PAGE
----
Thanks. I wasn’t really asking whether there was an increase in misbehavior – I wasn’t thinking there’d be any reason for that to change significantly from one year to the next. But if the level of misbehavior is basically the same, I don’t understand why there’d be a lot more discipline going on, which seems to be the case.The principal’s reply:
I understand that you consider a lot of the discipline to be “processing” rather than punishment, but I don’t think the kids are experiencing it that way. I wouldn’t either, if I were them – if, for example, the principal of the school sent a report home about my behavior, which my parents then had to sign and return. I certainly wouldn’t experience suspension as anything but a punishment.
My concern is that the kids are increasingly seeing the adults at the school (especially the non-classroom-teachers) as their adversaries. I don’t want my kids to fear and distrust the adults at their school. Even if everyone’s a little better behaved, it’s not worth it.
It doesn’t seem like you’re taking into account the way the kids are experiencing the increase in discipline, or the negative atmosphere it’s creating at the school. Do you at least agree that there are downsides to this intensified focus on behavior and discipline?
Mr. Liebig -This response, like the previous one, seems to be responding to something I did not say. No one is suggesting that the school should not address misbehavior when it occurs. It doesn’t follow, though, that a draconian law-enforcement approach to discipline is the answer. There is more than one way to address misbehavior. Some ways are needlessly punitive, and some punishments don’t fit the crime. The school has a choice about how to handle discipline, and I’d like to discuss why it’s making the choice that it’s making, whether that choice has been needlessly extreme, and how that choice is affecting the kids and their experience of school. As a first step, I’d like to find out just how different this year’s approach is from last year’s.
By no means is my objective to scare or cause mistrust from the students I talk with. As I said, the behaviors (I believe) are the same- some of these behaviors, however, are behaviors that should have been worked through in the past and never were. That puts me in the position of having to work through the appropriate expectations when such behaviors do occur - so that the students, as a whole, are safe and respected by others. As I mentioned before, some of the students I have talked with, in the office or outside their classroom door, have never interacted with the principal before and, yes, If this is their first interaction, I do think that can cause some stress and fear (even if my tone is calm and non-threatening). This does not mean, however, that I should not address these concerns with these students. When I walk the hallways at Hoover or work in classrooms or with small groups of students, I do not have the feeling Hoover has a negative atmosphere - nor do the teachers and many of the parents I do see volunteering at school.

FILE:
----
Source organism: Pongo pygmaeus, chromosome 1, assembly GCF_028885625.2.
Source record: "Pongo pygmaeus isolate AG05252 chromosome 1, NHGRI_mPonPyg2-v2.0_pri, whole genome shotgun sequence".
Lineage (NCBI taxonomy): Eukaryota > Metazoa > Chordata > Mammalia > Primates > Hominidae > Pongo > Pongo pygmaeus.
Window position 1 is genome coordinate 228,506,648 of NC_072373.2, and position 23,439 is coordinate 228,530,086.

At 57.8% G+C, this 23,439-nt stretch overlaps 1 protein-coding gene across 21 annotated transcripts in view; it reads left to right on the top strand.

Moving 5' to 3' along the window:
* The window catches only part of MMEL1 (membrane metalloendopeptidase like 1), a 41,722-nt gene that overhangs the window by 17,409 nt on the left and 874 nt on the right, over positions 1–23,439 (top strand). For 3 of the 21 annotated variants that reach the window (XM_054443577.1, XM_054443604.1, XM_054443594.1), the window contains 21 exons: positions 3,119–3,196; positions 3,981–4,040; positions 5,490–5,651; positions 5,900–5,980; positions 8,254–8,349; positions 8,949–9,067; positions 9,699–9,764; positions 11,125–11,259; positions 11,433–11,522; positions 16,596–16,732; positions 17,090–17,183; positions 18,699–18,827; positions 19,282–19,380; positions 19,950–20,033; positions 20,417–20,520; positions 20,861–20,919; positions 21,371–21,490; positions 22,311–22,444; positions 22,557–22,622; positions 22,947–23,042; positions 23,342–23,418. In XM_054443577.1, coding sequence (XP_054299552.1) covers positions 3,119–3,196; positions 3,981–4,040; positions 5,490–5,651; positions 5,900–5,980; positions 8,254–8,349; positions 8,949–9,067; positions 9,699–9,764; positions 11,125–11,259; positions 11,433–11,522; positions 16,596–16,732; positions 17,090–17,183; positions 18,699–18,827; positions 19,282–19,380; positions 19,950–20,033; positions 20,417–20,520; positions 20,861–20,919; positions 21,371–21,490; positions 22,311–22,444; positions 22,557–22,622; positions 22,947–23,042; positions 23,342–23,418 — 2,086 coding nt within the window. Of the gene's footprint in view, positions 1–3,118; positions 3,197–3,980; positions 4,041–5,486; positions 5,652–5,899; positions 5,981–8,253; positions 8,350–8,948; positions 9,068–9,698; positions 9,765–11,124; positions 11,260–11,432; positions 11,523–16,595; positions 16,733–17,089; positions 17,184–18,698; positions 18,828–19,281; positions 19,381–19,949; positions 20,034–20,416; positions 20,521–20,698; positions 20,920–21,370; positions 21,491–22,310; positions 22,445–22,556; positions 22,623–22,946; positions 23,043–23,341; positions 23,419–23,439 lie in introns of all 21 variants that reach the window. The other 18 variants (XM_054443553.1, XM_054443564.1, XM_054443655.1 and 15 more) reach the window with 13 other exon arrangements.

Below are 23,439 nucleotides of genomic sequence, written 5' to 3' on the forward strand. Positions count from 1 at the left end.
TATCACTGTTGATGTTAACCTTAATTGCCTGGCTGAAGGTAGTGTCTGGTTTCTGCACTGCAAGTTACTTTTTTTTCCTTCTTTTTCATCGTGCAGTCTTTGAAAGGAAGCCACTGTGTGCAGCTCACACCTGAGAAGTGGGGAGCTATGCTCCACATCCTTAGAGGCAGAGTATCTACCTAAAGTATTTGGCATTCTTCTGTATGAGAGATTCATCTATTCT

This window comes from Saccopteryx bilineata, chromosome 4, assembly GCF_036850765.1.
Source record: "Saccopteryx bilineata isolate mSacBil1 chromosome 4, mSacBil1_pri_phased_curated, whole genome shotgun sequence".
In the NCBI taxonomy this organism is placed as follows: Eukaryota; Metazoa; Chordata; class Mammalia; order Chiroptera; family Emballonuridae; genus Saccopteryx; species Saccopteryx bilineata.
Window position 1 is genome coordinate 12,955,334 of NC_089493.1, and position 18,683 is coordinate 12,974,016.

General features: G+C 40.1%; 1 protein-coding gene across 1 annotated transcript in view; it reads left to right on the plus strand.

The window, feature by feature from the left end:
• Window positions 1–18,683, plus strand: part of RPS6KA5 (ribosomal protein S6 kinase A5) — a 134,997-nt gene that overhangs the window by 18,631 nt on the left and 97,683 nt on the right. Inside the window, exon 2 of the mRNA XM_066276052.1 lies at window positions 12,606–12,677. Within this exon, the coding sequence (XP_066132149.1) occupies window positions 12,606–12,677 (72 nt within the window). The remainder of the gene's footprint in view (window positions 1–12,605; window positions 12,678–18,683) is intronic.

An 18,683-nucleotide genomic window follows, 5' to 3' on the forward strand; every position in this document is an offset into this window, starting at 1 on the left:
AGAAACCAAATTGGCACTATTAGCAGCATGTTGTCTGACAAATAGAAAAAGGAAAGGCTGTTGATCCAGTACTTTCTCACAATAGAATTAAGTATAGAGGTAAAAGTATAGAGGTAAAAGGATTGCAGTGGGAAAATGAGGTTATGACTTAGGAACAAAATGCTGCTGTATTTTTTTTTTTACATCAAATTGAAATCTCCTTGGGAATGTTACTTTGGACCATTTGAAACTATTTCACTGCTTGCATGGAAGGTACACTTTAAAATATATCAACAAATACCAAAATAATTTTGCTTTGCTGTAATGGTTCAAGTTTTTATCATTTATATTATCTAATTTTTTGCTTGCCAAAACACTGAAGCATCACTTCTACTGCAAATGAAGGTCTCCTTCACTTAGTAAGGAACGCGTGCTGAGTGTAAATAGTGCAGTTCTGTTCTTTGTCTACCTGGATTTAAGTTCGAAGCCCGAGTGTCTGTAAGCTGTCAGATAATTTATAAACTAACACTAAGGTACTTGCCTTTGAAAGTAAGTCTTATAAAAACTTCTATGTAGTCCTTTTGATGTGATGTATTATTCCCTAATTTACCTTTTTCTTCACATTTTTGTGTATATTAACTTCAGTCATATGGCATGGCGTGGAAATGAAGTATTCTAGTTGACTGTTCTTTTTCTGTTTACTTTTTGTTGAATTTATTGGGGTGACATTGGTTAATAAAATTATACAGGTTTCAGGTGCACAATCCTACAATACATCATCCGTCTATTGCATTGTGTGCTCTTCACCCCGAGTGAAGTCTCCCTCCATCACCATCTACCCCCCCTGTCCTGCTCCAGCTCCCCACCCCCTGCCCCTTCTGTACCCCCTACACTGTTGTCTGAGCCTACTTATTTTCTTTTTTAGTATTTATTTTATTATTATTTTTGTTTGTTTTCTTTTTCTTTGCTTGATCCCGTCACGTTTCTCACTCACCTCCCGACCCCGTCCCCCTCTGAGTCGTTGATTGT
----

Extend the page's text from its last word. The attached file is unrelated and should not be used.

Of course the principal herself doesn’t think the atmosphere is negative, just as other principals in our district didn’t see anything wrong with having kids rush through their lunches while bundled up in parkas and snow pants to preserve precious “instructional minutes.” Unsurprisingly, school administrators tend to overestimate people’s satisfaction with their policies. (The Synesi audit, for example, found that only 8% of our administrators think that the district is unresponsive to the needs of the community, while 44% of parents do.)
To be continued.